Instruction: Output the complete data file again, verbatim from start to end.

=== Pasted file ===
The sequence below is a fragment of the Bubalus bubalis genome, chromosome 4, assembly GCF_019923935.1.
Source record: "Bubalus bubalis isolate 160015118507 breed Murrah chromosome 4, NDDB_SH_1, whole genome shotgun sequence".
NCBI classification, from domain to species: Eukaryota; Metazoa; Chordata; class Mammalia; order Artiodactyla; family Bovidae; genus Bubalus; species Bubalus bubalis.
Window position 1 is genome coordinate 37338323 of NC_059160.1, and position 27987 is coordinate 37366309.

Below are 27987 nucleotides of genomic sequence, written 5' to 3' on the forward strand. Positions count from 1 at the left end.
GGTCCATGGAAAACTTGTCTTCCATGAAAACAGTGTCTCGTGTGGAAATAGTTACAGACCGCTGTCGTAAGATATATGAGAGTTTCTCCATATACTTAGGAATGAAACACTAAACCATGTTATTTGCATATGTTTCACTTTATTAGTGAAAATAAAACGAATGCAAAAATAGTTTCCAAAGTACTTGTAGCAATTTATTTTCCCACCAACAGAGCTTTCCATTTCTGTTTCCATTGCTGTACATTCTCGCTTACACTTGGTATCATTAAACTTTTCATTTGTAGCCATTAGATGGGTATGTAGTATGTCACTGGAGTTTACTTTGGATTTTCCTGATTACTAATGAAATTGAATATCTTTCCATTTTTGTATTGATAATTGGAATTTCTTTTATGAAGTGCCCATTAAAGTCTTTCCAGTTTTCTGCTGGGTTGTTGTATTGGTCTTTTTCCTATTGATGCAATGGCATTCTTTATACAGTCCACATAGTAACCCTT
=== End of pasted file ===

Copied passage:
The sequence below is a fragment of the Bubalus bubalis genome, chromosome 4, assembly GCF_019923935.1.
Source record: "Bubalus bubalis isolate 160015118507 breed Murrah chromosome 4, NDDB_SH_1, whole genome shotgun sequence".
NCBI classification, from domain to species: Eukaryota; Metazoa; Chordata; class Mammalia; order Artiodactyla; family Bovidae; genus Bubalus; species Bubalus bubalis.
Window position 1 is genome coordinate 37338323 of NC_059160.1, and position 27987 is coordinate 37366309.

Below are 27987 nucleotides of genomic sequence, written 5' to 3' on the forward strand. Positions count from 1 at the left end.
GGTCCATGGAAAACTTGTCTTCCATGAAAACAGTGTCTCGTGTGGAAATAGTTACAGACCGCTGTCGTAAGATATATGAGAGTTTCTCCATATACTTAGGAATGAAACACTAAACCATGTTATTTGCATATGTTTCACTTTATTAGTGAAAATAAAACGAATGCAAAAATAGTTTCCAAAGTACTTGTAGCAATTTATTTTCCCACCAACAGAGCTTTCCATTTCTGTTTCCATTGCTGTACATTCTCGCTTACACTTGGTATCATTAAACTTTTCATTTGTAGCCATTAGATGGGTATGTAGTATGTCACTGGAGTTTACTTTGGATTTTCCTGATTACTAATGAAATTGAATATCTTTCCATTTTTGTATTGATAATTGGAATTTCTTTTATGAAGTGCCCATTAAAGTCTTTCCAGTTTTCTGCTGGGTTGTTGTATTGGTCTTTTTCCTATTGATGCAATGGCATTCTTTATACAGTCCACATAGTAACCCTT